Sapient: Indie Rap Hustle Kingpin

Sapient: Indie Rap Hustle Kingpin

By Tyler OneWerd Webb
Staff Writer

I’m not gonna lie. I’ve been a big fan of Sapient’s (Sandpeople) work for a minute. I’ve always gravitated toward artists that I perceive to be truly “independent.” For me, it means that when I purchase a CD, bump a track or attend a show, all of the pieces of that product are directly connected to that artist as possible. I’ve always had difficulty connecting with music that felt like it was part of some machine,similar to when it comes from publicists, A&R’s, label promotion, marketing experts, etc. Not that those are inherently bad things but it always made the music feel much more distant, somehow.

As a founding member of Sandpeople (a Pacific Northwest HipHop collective), half of Debaser, producer, emcee, visual artist, illustrator, engineer and superhero president of the universe, Sapient is one of the most independent artists out there. This is one busy guy!



When I got the opportunity to ask Sapient a few questions, I kinda flipped a little. There was a lot I wanted to know…..what color pen does he write raps with? Will Taylor Swift lead to future collaborations?

Is Macklemore dreamy in person? How does he sing like an angel? I tried my best to check my “fanboyism” at the door and stick to the core topics….independent musicianship, creative process, balancing fatherhood with touring, etc. (Dude penned a highly insightful article on this topic for the  Huffington post I hope you enjoy getting to know one of my favorite artists and become dangerously addicted to indie rap like myself. Support this dude and you’re copping that blood and sweat direct from the skin and glands.

Sapient Official Website
Official Facebook
IG: Sapient Kills
Twitter @sapientkills

Face Shot

UBO MAG Interviews Sapient of Sandpeople

UBO MAG: Tell the people who you are/ what you do.
 Sapient, I make music and other things.

UBO MAG: Nice, to the point. A lot of folks are probably familiar with your crew Sandpeople. Can you tell us about how that started and how you came to be involved in it?
Sapient: Mo-b basically started the crew with a Wu-Tang structure in mind and also looked up to Oldominion a lot. I was living in Eugene at the time and he was going to school at U of O. He asked around for talent and found your boy. I was skeptical at first but then we hit it off and formed Sandpeople.

UBO MAG: How would you describe the differences between working in a crew vs. as a solo artist? Do you prefer one vs the other? Do you have any future collaborations planned? Have you done many collaborations outside of your crew?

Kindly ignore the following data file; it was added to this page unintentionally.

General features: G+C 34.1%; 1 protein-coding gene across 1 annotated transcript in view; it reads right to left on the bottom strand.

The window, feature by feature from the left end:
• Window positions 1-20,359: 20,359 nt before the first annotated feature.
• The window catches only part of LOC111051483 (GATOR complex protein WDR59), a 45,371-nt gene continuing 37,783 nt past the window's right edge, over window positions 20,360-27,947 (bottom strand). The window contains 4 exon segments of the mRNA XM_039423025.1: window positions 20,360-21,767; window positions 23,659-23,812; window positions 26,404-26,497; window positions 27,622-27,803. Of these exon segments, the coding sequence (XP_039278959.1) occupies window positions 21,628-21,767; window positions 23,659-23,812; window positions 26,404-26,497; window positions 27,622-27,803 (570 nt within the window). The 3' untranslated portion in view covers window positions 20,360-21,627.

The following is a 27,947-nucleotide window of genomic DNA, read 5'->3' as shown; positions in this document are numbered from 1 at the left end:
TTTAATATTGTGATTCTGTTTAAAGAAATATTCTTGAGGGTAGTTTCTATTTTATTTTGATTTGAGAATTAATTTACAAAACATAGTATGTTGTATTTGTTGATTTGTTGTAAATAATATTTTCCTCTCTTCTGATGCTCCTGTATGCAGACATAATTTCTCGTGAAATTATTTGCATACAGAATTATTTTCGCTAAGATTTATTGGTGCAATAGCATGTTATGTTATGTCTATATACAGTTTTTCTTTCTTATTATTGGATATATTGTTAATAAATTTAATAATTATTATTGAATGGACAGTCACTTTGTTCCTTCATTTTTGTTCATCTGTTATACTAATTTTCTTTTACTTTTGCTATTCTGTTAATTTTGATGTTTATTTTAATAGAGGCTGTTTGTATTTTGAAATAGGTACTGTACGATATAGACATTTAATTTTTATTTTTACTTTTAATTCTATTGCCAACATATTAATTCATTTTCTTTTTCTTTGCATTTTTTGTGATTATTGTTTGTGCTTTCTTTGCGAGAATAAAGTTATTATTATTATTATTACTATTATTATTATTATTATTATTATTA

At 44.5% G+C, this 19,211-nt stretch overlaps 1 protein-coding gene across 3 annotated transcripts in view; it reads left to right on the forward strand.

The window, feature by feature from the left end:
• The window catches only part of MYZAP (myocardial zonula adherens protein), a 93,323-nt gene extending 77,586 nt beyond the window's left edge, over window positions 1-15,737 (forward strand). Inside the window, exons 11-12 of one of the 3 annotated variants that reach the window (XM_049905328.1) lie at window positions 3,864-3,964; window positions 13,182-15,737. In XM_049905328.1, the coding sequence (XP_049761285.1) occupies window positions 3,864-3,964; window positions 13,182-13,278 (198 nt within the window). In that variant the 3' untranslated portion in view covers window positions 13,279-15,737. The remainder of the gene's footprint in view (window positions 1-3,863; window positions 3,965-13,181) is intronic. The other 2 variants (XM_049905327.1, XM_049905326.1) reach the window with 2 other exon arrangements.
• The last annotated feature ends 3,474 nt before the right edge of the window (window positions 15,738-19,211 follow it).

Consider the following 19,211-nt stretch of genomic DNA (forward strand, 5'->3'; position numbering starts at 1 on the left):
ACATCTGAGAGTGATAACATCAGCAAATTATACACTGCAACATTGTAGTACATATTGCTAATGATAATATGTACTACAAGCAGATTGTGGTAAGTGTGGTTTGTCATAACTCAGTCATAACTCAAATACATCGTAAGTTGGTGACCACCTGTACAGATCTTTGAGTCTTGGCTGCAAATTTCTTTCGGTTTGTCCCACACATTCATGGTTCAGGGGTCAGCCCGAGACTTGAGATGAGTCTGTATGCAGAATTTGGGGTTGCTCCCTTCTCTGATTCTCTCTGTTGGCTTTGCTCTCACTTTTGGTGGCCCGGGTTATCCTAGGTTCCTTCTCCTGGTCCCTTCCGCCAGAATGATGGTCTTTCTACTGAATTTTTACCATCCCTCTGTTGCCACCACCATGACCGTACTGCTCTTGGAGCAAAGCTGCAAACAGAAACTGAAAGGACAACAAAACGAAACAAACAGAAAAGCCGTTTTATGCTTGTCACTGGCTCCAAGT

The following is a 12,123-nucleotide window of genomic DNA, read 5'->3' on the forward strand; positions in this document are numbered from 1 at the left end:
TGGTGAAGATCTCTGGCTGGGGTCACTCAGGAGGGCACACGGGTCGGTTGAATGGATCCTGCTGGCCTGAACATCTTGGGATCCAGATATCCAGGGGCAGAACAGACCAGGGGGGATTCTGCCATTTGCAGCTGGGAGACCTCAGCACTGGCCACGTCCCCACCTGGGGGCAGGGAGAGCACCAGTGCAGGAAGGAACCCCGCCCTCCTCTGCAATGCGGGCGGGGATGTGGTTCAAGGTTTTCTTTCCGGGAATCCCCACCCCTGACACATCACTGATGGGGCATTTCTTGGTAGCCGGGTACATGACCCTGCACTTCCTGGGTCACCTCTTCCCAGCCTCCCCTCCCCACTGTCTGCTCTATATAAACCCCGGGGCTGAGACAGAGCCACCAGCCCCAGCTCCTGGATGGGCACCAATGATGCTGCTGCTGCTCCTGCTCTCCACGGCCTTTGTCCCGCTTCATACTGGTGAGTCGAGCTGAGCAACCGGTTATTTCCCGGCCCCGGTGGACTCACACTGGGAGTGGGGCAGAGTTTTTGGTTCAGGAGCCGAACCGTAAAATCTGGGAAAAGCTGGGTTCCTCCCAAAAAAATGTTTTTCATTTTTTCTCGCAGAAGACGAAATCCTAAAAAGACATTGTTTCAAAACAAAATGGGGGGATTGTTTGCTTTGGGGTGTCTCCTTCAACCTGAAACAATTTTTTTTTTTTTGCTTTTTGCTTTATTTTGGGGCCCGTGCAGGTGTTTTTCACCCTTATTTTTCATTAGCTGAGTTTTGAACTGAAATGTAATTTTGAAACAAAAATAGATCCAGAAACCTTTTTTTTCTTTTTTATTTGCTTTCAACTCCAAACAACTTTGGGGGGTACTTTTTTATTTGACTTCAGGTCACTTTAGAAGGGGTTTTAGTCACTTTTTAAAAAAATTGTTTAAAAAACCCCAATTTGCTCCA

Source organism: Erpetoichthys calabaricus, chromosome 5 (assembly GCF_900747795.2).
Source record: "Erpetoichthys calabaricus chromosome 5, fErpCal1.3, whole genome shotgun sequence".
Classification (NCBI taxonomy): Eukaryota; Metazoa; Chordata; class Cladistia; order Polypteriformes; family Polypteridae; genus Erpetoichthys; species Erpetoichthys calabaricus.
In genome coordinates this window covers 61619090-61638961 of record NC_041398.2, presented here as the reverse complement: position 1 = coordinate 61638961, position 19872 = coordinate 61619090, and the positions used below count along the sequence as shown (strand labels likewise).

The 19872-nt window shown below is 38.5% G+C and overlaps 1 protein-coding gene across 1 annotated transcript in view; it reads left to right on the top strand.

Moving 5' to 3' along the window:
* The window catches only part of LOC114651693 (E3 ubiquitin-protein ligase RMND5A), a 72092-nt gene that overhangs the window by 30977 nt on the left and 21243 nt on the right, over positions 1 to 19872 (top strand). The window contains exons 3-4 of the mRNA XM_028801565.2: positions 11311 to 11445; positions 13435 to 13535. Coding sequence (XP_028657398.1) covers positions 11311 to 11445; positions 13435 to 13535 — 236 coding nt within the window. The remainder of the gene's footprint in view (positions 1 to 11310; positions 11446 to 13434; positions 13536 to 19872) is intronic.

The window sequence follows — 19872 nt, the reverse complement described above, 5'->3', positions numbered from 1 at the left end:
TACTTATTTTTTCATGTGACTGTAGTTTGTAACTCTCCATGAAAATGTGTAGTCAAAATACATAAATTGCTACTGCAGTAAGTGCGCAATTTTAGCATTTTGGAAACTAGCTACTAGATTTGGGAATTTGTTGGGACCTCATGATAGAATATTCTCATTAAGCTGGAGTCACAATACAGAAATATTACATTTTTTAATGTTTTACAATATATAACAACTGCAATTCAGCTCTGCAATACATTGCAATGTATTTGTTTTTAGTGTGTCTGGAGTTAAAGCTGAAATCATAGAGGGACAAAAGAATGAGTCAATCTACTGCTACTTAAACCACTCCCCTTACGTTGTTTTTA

Sapient: Of course there are tons of differences making solo music vs collaboration of any kind. I think it always turns out different when making music w/ SP or in a group – sometimes it’s easier to tell what songs/lyrics/beats are the most fire when working in a group because the consensus is a pretty good judge. Especially when the people reaching the consensus are hella talented people.

UBO MAG: You’re highly respected as a product of the Northwest hip hop scene.  How would you describe music/ the scene in your area? Is there any other region you particularly like playing?
Sapient: I think the NW music scene is pretty dope, but also a wealth of weak shit too – just like everywhere. I like playing anywhere hat has heads that want to hear me, I don’t really think of regions or places that I like or dislike, I’ve had good and bad shows everywhere – though I gotta say Germany is a lovely place to tour.

UBO MAG: How do you approach your projects/ how would you describe your creative process? Is it the same for each album?
Sapient: I approach my projects in different stages and have to change my mode completely with each stage – writing/composing, creating content and promoting, performing, etc. Even when I’m not in a creative stage for my own albums, I am always creating tons of music and art. And then with each stage I have to transfer mentally back to father and husband as well. A lot of head changes ya dig.

UBO MAG: Do you think your music or how you approach it has changed significantly in your career? If so, how?
Sapient: Hell yea. I’m sure my music has changed tons of ways, but I’m not sure I’m the best gauge since I can never hear my music from any other perspective but the maker. I didn’t change it deliberately, it changed in its own.

UBO MAG: You’ve a man of many talents…what are all of the creative endeavors you’re involved in? How do you balance these, and are there some you’re drawn to more than others?
Sapient: Thanks, I do a bunch of stuff. I make beats, plays some instruments, I write music for ads, I commission illustrations, do layout and design, I shoot and direct music videos, mix and master, make my own shit too… I’ve always been drawn to being creative visually, but it wasn’t until high school that I realized I belonged making music.

UBO MAG: Your music focuses a lot on the hustle of an independent artist….how would you describe that to someone that hasn’t experienced it? What is a day/ week/ year like in the life of Sapient?
Sapient: I would say don’t go down this path. Go be a slave, it’s easier lol.

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